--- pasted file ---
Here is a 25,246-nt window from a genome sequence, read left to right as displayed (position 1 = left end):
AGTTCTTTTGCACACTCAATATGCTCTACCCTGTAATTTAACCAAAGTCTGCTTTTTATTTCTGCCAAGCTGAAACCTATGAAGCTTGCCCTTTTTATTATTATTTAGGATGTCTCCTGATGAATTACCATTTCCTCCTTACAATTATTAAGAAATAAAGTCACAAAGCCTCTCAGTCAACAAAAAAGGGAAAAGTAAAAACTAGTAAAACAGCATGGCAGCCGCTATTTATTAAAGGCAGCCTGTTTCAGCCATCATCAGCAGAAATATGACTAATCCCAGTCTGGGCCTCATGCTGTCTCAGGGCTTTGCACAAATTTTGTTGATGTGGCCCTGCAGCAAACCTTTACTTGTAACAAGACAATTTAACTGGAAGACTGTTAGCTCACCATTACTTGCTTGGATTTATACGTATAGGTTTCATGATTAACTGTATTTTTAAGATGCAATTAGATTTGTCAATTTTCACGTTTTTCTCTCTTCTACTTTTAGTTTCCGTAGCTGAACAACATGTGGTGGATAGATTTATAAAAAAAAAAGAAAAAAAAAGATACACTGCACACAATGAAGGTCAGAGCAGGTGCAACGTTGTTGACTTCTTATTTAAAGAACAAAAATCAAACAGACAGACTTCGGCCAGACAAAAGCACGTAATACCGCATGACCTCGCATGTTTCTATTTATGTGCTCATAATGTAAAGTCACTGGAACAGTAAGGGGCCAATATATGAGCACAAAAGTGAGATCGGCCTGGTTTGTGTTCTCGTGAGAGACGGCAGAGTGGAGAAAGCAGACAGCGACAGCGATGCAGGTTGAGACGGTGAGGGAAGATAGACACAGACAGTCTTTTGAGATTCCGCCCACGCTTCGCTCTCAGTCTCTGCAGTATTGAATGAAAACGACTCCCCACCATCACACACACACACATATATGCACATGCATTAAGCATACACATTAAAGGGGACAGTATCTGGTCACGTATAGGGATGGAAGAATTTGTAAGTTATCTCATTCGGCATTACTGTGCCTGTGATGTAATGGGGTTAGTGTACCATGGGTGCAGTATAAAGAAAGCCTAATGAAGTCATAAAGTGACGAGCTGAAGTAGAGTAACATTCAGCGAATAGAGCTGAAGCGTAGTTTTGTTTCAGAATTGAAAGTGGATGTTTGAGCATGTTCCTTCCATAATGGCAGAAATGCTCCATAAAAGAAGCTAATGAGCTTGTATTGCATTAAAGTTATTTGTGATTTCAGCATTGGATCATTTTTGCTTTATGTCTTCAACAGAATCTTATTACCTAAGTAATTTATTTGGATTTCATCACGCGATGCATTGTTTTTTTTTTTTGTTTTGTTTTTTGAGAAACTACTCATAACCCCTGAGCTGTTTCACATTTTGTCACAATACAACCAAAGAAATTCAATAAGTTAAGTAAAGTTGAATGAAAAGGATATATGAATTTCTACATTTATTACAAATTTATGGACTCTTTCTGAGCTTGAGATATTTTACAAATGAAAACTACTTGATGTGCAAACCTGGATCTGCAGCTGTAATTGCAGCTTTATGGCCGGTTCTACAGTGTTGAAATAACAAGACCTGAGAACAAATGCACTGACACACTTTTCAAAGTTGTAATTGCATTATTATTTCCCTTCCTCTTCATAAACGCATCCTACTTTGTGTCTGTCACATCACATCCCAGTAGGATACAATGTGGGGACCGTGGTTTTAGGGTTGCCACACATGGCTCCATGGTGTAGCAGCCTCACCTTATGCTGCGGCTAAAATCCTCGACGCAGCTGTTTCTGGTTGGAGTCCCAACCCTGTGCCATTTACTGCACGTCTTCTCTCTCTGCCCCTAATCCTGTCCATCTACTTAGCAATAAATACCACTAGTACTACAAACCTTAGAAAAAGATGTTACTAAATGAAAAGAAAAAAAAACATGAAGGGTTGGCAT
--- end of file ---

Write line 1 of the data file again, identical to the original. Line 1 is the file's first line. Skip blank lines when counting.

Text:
Here is a 25,246-nt window from a genome sequence, read left to right as displayed (position 1 = left end):